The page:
The time Cavan and Kerry played a part in NYC's sporting history
Despite all the All-Irelands that Kerry has won (36), I often get the sense that the county is more famous for those that it lost.
The one that is etched in everyone's memory – at least in every old-timer's memory – is the Cavan/Kerry All-Ireland played in the Polo Grounds, New York, in 1947.
As the two teams meet again tomorrow, younger readers might wonder how an All-Ireland came to be played outside the jurisdiction?
Many have thought that it was done as a gesture to commemorate the anniversary of the Famine of 1847. While that featured in discussions the real impetus came from the New York GAA board who were alarmed at the decline in interest in Gaelic games at the conclusion of World War II. The new generation Irish were more interested in baseball and American football.
It was felt that if a really glamorous event could be staged in New York it would revive interest in football and hurling. Canon Hamilton was one of the chief protagonists for the event.
While there was some opposition to the move, the 1947 Easter Congress approved the motion that the game should be played in New York. This left a short time frame to get things organised at the New York end. So Padraig O Caoimh, the GAA secretary, spent some months in New York literally preparing the ground.
For the 1947 series an extra incentive was on offer: the winning of the Sam Maguire as well as a trip to the Big Apple. Such a trip was a huge prize back then.
Kerry (reigning champions) and Cavan emerged as finalists. The teams and mentors travelled out by boat and plane. Mayor of New York, Mayo-born Bill O'Dwyer, greeted the teams and threw in the ball to start the match.
Kerry at first appeared to be running away with the game, even with some goals disallowed. But then Cavan asserted themselves and ran out worthy winners. They proved it was no flash in the pan because they retained the title the following year.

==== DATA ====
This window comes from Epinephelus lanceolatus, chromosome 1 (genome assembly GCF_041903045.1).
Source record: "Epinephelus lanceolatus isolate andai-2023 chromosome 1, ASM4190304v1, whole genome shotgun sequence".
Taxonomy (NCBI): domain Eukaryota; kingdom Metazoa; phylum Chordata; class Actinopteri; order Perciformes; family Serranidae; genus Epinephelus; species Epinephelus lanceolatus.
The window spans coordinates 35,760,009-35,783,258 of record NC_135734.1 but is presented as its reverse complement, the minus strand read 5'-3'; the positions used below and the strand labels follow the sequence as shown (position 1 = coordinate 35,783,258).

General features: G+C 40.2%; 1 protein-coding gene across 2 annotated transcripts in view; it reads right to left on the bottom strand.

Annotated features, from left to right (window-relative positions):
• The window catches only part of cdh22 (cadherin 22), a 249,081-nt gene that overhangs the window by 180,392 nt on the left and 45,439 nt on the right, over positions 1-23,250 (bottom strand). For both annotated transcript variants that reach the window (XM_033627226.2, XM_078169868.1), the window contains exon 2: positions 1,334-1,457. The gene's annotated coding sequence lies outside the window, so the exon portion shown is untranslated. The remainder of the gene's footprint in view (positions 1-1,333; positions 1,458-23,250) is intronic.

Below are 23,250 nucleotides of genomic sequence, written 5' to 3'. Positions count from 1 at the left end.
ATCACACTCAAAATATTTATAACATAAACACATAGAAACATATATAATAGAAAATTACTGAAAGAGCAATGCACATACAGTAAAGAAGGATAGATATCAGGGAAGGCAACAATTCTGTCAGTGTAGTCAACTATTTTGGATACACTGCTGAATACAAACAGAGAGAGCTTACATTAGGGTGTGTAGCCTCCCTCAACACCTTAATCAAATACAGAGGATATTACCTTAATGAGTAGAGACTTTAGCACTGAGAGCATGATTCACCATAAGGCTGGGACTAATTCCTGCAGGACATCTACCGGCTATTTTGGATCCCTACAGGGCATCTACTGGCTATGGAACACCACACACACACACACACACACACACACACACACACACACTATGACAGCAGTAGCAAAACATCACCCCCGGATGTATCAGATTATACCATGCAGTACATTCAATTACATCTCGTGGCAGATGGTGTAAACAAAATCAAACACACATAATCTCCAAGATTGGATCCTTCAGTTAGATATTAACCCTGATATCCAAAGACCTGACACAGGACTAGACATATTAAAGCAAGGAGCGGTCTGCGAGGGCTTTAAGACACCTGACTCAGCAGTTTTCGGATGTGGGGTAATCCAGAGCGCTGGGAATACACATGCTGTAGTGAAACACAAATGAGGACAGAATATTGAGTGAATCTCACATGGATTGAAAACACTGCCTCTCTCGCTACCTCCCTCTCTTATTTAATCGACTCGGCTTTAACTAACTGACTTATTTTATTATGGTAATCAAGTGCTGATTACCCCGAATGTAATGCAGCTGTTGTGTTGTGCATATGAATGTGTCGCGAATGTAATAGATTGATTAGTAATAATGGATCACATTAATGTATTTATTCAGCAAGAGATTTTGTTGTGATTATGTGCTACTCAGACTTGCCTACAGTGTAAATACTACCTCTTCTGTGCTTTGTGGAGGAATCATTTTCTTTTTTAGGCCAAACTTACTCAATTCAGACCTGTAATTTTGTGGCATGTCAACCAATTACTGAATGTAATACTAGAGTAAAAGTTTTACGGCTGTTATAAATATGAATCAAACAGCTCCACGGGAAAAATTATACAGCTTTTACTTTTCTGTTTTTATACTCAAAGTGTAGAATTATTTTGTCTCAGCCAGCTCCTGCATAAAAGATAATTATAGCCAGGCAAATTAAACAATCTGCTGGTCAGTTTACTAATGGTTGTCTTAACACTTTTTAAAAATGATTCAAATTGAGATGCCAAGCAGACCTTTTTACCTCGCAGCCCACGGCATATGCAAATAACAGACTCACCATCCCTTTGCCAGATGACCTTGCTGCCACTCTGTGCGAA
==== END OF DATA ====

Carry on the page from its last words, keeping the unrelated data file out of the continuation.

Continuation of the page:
Micheal O Hehir's commentary is remembered for his plea to the service provider to extend the time allowed so that those at home could hear the final minutes.
I brought all this to mind when on a recent visit to New York I was leafing through an unusual guide – 'Secret New York by TM Rives' – where there is reference to the Brush stairway and the old Polo Grounds. The article recounts: "An iron stairway on Coogan's Bluff once looked over the New York Giants baseball field, the Polo Grounds. Hidden behind teetering fences, half-buried in dead leaves, and leading nowhere, the Brush stairway speaks clearly as a gravestone: Manhattan baseball is long gone."
This bluff was a favourite place to watch a free game until the grounds were demolished in 1964. No doubt many who could not gain entry to the ground in 1947 watched from there too.
So I journeyed out to see the place which is at 158 West Street and Edgecombe Avenue. Since the article in the guide was written, the city has begun the task of reconstructing the John T. Brush stairway. A notice at the site recounts that the stairway was presented to the city by the New York Giants in memory of their founder, John T Brush (1845-1917). The stairway will again connect the bluff to what was once the Polo Grounds: home to the Yankees, the Mets as well as the Giants baseball teams and the American football teams, New York Giants and Jets. When the project is rededicated it would be good if it is remembered that the only extra-territorial All-Ireland was played here.
As far as I know only two players survive from that stirring contest: Frank O'Keeffe and Mick Finucane, both Kerry.
I should declare another personal interest in the match: my father-in-law, Jack Brennan, of Sligo, was one of the umpires on the day. I was always too diplomatic to mention the matter of the disallowed goals!
Hugh O'Flaherty is a former President of the Kerry Association in Dublin